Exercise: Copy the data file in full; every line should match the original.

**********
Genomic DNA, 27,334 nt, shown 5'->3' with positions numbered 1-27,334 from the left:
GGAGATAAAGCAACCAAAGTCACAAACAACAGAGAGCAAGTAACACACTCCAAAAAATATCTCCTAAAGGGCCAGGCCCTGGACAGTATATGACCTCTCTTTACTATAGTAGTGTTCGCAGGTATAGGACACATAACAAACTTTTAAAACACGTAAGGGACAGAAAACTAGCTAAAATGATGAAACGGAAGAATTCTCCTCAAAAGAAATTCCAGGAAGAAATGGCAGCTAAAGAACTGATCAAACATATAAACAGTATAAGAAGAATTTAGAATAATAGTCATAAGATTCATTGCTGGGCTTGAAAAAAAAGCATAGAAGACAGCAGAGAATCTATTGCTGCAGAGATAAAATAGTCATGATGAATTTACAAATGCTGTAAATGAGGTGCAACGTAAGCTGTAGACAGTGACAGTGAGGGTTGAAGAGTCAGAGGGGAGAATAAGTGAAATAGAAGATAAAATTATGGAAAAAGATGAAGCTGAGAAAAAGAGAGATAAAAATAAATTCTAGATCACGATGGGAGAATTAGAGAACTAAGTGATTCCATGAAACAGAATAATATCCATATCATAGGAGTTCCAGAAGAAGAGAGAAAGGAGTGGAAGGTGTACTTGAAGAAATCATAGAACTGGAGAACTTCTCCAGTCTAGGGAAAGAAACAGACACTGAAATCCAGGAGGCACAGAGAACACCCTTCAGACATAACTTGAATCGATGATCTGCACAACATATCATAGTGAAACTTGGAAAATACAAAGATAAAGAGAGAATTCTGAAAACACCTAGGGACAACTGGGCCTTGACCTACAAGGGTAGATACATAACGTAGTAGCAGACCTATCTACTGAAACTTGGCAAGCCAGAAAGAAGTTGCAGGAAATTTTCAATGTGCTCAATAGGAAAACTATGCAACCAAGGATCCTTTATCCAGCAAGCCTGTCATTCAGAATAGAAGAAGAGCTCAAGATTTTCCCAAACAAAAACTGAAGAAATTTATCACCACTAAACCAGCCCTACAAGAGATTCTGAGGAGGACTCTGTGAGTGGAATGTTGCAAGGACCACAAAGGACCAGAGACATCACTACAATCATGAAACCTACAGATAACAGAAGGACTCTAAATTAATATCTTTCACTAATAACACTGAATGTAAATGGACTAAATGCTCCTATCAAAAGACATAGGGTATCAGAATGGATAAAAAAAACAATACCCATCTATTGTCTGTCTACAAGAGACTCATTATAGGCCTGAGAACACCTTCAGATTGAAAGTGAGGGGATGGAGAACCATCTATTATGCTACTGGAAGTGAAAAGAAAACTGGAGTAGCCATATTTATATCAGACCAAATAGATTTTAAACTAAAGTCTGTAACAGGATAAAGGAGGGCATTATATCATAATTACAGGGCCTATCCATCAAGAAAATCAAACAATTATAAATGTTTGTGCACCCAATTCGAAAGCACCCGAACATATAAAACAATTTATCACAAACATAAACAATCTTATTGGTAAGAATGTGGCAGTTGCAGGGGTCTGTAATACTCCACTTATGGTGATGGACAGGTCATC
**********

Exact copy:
Genomic DNA, 27,334 nt, shown 5'->3' with positions numbered 1-27,334 from the left:
GGAGATAAAGCAACCAAAGTCACAAACAACAGAGAGCAAGTAACACACTCCAAAAAATATCTCCTAAAGGGCCAGGCCCTGGACAGTATATGACCTCTCTTTACTATAGTAGTGTTCGCAGGTATAGGACACATAACAAACTTTTAAAACACGTAAGGGACAGAAAACTAGCTAAAATGATGAAACGGAAGAATTCTCCTCAAAAGAAATTCCAGGAAGAAATGGCAGCTAAAGAACTGATCAAACATATAAACAGTATAAGAAGAATTTAGAATAATAGTCATAAGATTCATTGCTGGGCTTGAAAAAAAAGCATAGAAGACAGCAGAGAATCTATTGCTGCAGAGATAAAATAGTCATGATGAATTTACAAATGCTGTAAATGAGGTGCAACGTAAGCTGTAGACAGTGACAGTGAGGGTTGAAGAGTCAGAGGGGAGAATAAGTGAAATAGAAGATAAAATTATGGAAAAAGATGAAGCTGAGAAAAAGAGAGATAAAAATAAATTCTAGATCACGATGGGAGAATTAGAGAACTAAGTGATTCCATGAAACAGAATAATATCCATATCATAGGAGTTCCAGAAGAAGAGAGAAAGGAGTGGAAGGTGTACTTGAAGAAATCATAGAACTGGAGAACTTCTCCAGTCTAGGGAAAGAAACAGACACTGAAATCCAGGAGGCACAGAGAACACCCTTCAGACATAACTTGAATCGATGATCTGCACAACATATCATAGTGAAACTTGGAAAATACAAAGATAAAGAGAGAATTCTGAAAACACCTAGGGACAACTGGGCCTTGACCTACAAGGGTAGATACATAACGTAGTAGCAGACCTATCTACTGAAACTTGGCAAGCCAGAAAGAAGTTGCAGGAAATTTTCAATGTGCTCAATAGGAAAACTATGCAACCAAGGATCCTTTATCCAGCAAGCCTGTCATTCAGAATAGAAGAAGAGCTCAAGATTTTCCCAAACAAAAACTGAAGAAATTTATCACCACTAAACCAGCCCTACAAGAGATTCTGAGGAGGACTCTGTGAGTGGAATGTTGCAAGGACCACAAAGGACCAGAGACATCACTACAATCATGAAACCTACAGATAACAGAAGGACTCTAAATTAATATCTTTCACTAATAACACTGAATGTAAATGGACTAAATGCTCCTATCAAAAGACATAGGGTATCAGAATGGATAAAAAAAACAATACCCATCTATTGTCTGTCTACAAGAGACTCATTATAGGCCTGAGAACACCTTCAGATTGAAAGTGAGGGGATGGAGAACCATCTATTATGCTACTGGAAGTGAAAAGAAAACTGGAGTAGCCATATTTATATCAGACCAAATAGATTTTAAACTAAAGTCTGTAACAGGATAAAGGAGGGCATTATATCATAATTACAGGGCCTATCCATCAAGAAAATCAAACAATTATAAATGTTTGTGCACCCAATTCGAAAGCACCCGAACATATAAAACAATTTATCACAAACATAAACAATCTTATTGGTAAGAATGTGGCAGTTGCAGGGGTCTGTAATACTCCACTTATGGTGATGGACAGGTCATC